New and stylish: A dream home becomes reality

June 24, 2012 

  • Newest trends Looking for a new place that’s on the cutting edge? The Columbia area has live-work units and urban condominiums for people on the go, smaller new homes tucked into old neighborhoods and suburban communities planned on the front end with nearby schools and shopping. Second- and third-story apartments may be as small as 500-square feet. But the trade-off is paying comfortable utility bills and getting rid of the car. The 28 apartments over Mast General Store on Columbia’s Main Street were rented by 20- to 30-something professionals before the paint was dry. Like many converted commercial spaces, they have high ceilings, hardwood floors, oversized windows and trendy finishes. Energy efficient construction practices are becoming more prevalent, helping new homeowners control their monthly heating, cooling and water bills while avoiding exposure to chemicals. The Mungo Co. just won a national award for its “hauSmart” program, used in all of its neighborhoods. Everything old is new again: Some builders are integrating neo-traditional elements in their home designs. That might mean Craftsman-style columns at the front door and, inside, generous use of moulding, built-in shelves and arched doorways. In suburban subdivisions, like Lake Carolina in Northeast Richland, the concept may be expanded to include commercial villages, too.

Cassandra Jones’ relatives like to gather at her house, even though she hasn’t had time to buy living room furniture yet.

The new, custom-built home where she and her boys moved in January is spacious and full of nice architectural touches.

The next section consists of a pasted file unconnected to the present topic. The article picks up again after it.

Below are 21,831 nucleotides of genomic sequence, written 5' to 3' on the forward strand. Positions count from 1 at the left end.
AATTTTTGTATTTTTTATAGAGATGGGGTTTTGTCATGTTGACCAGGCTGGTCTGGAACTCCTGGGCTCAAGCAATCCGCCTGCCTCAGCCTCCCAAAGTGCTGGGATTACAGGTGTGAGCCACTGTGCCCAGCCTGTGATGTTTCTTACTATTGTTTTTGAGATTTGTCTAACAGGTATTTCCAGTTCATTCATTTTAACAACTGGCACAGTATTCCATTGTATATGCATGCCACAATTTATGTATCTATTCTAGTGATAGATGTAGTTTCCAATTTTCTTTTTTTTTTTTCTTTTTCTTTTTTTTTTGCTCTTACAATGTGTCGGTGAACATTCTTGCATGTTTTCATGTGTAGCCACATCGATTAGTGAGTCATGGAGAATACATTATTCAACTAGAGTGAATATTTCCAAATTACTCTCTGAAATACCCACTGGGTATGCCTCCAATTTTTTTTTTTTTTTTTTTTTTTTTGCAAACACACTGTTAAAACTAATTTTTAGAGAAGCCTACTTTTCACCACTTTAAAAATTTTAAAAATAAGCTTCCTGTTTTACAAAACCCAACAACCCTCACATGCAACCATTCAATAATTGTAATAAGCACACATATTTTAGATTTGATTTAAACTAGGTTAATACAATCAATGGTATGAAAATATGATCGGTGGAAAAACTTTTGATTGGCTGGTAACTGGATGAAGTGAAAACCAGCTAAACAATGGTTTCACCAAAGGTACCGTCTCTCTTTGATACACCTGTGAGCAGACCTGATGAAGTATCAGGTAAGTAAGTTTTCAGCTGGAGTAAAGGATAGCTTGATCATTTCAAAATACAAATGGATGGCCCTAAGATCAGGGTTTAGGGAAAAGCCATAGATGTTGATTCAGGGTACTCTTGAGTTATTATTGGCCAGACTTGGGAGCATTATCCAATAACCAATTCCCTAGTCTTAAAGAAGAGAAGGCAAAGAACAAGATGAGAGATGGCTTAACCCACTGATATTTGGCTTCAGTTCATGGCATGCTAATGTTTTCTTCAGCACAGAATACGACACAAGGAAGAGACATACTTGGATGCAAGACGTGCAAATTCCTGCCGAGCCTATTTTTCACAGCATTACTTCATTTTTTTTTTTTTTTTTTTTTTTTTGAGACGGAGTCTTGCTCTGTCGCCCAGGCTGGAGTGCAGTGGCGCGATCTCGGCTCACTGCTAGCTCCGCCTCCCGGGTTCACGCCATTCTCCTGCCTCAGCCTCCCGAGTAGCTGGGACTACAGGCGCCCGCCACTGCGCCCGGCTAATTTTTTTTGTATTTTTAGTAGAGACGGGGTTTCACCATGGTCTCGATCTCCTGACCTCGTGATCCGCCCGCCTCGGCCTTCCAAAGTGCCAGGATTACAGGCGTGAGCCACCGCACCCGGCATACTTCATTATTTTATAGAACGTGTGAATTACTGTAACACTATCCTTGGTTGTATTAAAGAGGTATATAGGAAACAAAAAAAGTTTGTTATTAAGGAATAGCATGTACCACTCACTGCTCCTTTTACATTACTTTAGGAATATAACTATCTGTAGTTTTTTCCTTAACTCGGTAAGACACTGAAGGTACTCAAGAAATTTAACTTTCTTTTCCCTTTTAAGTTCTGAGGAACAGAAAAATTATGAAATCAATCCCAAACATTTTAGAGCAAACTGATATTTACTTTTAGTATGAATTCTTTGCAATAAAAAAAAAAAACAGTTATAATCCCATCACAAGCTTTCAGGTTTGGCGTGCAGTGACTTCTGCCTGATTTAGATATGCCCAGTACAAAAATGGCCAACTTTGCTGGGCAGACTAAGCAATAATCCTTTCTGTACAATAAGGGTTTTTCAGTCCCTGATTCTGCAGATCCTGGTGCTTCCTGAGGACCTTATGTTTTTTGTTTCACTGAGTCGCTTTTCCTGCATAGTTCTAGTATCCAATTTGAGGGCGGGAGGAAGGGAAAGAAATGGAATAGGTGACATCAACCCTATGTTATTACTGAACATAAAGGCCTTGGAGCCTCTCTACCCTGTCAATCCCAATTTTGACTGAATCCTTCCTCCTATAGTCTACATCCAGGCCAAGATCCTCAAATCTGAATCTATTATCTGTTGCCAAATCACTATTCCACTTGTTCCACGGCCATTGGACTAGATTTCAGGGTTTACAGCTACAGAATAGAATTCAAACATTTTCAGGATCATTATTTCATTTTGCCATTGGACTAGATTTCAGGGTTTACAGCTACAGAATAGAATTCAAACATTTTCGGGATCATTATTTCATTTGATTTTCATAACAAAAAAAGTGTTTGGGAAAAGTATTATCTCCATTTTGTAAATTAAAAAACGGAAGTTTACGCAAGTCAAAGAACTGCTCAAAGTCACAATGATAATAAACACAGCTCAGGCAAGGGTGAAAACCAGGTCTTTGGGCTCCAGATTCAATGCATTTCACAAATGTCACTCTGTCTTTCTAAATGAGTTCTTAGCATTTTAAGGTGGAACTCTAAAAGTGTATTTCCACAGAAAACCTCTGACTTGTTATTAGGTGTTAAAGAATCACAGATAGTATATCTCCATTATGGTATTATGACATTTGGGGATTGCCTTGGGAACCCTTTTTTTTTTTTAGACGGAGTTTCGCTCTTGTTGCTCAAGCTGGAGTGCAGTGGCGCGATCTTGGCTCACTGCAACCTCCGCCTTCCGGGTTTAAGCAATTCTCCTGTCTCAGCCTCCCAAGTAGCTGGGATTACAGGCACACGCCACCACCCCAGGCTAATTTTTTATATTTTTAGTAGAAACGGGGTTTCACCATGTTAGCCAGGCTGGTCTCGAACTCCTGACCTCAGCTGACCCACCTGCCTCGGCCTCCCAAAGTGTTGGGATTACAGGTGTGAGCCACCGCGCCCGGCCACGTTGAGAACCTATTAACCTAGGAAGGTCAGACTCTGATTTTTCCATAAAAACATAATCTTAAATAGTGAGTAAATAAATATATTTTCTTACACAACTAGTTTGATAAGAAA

In fact, their southeast Columbia home has all the newest features that new homeowners expect: arched open doorways, built-in cabinets and a master bathroom with a spacious, walk-in shower and separate jacuzzi tub.

The kitchen came with stainless-steel appliances, granite countertops and, for company, a trough sink in the built-in bar.

“It’s a good entertaining home,” said Jones, a 44-year-old physical therapist who’s working with an interior decorator-friend to find just the right furnishings.

“It’s open and airy. I love all the windows.”

The boys — son Jabari Holas, 10, and nephew A.J. Anderson, 9 — take advantage of nearby Caughman Road Park, where they play baseball and basketball.

The Richland County park is one reason Jones chose to settle where she did. The park staff makes it their business to know the kids who use the park, as well as their parents, she said.

Jones purchased a lot in 2007 and spent a couple of years talking to builders and exploring her options.

Ultimately, she chose as her builder Wade McGuinn, who has won recent industry awards for design.

“I was very impressed with the things he was doing, and I trusted he would be able to help me with what I wanted,” Jones said. “I know it when I see it, but he could pull it out of my head, make it a reality.”

She’s happy with her new house in the suburbs, 20 minutes from her job downtown — a place with “good flow,” natural light and built-in refinement, room by room.

Dawn Hinshaw writes about people, historic preservation and county government for The State.

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